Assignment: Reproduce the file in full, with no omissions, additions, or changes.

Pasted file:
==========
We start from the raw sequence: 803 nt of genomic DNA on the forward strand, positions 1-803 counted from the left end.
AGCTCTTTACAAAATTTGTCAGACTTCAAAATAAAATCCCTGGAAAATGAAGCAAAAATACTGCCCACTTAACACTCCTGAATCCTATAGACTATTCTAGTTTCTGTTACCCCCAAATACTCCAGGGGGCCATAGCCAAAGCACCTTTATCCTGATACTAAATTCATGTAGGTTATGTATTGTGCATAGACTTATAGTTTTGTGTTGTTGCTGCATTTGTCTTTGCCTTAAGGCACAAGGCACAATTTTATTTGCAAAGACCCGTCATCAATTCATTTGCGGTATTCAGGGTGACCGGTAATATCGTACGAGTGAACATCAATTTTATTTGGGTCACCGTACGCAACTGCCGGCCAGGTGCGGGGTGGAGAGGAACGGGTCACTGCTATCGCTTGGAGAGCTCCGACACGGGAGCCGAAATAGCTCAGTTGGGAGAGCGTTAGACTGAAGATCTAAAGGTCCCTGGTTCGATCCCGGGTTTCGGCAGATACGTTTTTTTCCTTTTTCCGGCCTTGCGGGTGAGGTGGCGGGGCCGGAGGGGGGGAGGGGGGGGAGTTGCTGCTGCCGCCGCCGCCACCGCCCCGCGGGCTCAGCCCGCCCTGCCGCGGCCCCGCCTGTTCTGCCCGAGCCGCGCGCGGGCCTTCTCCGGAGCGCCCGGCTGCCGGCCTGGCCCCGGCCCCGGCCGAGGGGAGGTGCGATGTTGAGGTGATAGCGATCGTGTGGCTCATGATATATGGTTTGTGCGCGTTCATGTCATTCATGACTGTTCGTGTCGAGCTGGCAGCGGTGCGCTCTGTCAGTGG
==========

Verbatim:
We start from the raw sequence: 803 nt of genomic DNA on the forward strand, positions 1-803 counted from the left end.
AGCTCTTTACAAAATTTGTCAGACTTCAAAATAAAATCCCTGGAAAATGAAGCAAAAATACTGCCCACTTAACACTCCTGAATCCTATAGACTATTCTAGTTTCTGTTACCCCCAAATACTCCAGGGGGCCATAGCCAAAGCACCTTTATCCTGATACTAAATTCATGTAGGTTATGTATTGTGCATAGACTTATAGTTTTGTGTTGTTGCTGCATTTGTCTTTGCCTTAAGGCACAAGGCACAATTTTATTTGCAAAGACCCGTCATCAATTCATTTGCGGTATTCAGGGTGACCGGTAATATCGTACGAGTGAACATCAATTTTATTTGGGTCACCGTACGCAACTGCCGGCCAGGTGCGGGGTGGAGAGGAACGGGTCACTGCTATCGCTTGGAGAGCTCCGACACGGGAGCCGAAATAGCTCAGTTGGGAGAGCGTTAGACTGAAGATCTAAAGGTCCCTGGTTCGATCCCGGGTTTCGGCAGATACGTTTTTTTCCTTTTTCCGGCCTTGCGGGTGAGGTGGCGGGGCCGGAGGGGGGGAGGGGGGGGAGTTGCTGCTGCCGCCGCCGCCACCGCCCCGCGGGCTCAGCCCGCCCTGCCGCGGCCCCGCCTGTTCTGCCCGAGCCGCGCGCGGGCCTTCTCCGGAGCGCCCGGCTGCCGGCCTGGCCCCGGCCCCGGCCGAGGGGAGGTGCGATGTTGAGGTGATAGCGATCGTGTGGCTCATGATATATGGTTTGTGCGCGTTCATGTCATTCATGACTGTTCGTGTCGAGCTGGCAGCGGTGCGCTCTGTCAGTGG